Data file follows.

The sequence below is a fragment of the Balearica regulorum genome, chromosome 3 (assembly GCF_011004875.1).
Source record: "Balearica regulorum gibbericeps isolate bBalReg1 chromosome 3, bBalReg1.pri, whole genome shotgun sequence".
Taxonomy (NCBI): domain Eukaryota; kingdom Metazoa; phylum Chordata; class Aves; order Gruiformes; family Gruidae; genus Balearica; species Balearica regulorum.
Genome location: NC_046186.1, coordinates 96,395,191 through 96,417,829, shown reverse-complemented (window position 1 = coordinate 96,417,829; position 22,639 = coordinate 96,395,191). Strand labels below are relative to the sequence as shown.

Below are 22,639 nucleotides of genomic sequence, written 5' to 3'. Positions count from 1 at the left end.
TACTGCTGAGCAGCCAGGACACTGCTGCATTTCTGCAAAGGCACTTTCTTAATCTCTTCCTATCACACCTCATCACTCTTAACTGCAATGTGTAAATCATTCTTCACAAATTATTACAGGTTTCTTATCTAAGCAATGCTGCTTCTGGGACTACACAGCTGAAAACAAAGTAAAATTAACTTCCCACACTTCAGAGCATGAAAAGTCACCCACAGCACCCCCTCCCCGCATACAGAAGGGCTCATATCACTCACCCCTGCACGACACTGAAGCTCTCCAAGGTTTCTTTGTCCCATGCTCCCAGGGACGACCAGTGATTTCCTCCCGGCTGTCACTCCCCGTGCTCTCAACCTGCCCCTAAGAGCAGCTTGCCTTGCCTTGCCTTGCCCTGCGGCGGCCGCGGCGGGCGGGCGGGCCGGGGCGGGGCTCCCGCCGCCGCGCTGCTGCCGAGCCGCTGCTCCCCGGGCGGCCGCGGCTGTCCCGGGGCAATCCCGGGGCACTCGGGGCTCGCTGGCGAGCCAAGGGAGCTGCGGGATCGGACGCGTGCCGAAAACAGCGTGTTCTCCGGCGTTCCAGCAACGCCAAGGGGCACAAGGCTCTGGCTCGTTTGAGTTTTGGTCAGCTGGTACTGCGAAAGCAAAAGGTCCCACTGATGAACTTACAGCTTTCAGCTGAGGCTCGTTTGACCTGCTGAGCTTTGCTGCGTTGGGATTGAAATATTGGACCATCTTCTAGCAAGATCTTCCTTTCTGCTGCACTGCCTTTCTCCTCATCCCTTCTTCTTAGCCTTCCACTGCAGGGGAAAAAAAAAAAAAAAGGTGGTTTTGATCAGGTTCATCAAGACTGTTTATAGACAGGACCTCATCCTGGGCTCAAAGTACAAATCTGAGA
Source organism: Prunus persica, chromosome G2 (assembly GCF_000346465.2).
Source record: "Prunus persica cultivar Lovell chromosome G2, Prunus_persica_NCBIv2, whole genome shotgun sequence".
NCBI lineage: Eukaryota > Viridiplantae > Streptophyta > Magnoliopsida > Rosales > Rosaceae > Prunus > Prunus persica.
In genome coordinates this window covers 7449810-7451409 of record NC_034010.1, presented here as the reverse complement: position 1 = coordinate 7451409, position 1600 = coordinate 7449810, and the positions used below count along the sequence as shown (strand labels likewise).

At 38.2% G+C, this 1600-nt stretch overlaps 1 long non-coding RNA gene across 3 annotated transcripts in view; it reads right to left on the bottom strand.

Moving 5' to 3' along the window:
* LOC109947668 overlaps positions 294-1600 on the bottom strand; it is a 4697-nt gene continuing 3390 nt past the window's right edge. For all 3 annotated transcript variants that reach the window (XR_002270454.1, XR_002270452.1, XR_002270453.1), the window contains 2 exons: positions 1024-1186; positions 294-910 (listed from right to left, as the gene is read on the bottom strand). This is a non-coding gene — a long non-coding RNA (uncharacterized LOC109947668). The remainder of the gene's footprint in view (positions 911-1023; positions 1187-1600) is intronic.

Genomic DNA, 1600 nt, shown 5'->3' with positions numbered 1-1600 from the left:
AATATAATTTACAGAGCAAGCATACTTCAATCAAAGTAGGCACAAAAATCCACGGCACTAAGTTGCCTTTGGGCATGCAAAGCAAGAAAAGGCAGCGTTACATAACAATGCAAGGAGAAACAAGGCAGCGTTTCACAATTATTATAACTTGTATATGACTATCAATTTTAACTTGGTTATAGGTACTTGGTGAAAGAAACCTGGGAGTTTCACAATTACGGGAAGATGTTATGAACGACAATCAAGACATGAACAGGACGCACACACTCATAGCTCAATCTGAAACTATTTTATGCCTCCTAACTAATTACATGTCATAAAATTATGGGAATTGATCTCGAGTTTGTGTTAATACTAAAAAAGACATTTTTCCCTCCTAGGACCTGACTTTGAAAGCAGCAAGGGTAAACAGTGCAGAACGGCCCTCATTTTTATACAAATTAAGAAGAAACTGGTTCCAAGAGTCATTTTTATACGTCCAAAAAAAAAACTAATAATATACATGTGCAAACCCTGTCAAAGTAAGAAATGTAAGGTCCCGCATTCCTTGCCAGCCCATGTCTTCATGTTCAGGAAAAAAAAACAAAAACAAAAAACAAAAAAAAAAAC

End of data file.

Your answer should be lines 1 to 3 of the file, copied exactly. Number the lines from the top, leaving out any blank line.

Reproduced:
The sequence below is a fragment of the Balearica regulorum genome, chromosome 3 (assembly GCF_011004875.1).
Source record: "Balearica regulorum gibbericeps isolate bBalReg1 chromosome 3, bBalReg1.pri, whole genome shotgun sequence".
Taxonomy (NCBI): domain Eukaryota; kingdom Metazoa; phylum Chordata; class Aves; order Gruiformes; family Gruidae; genus Balearica; species Balearica regulorum.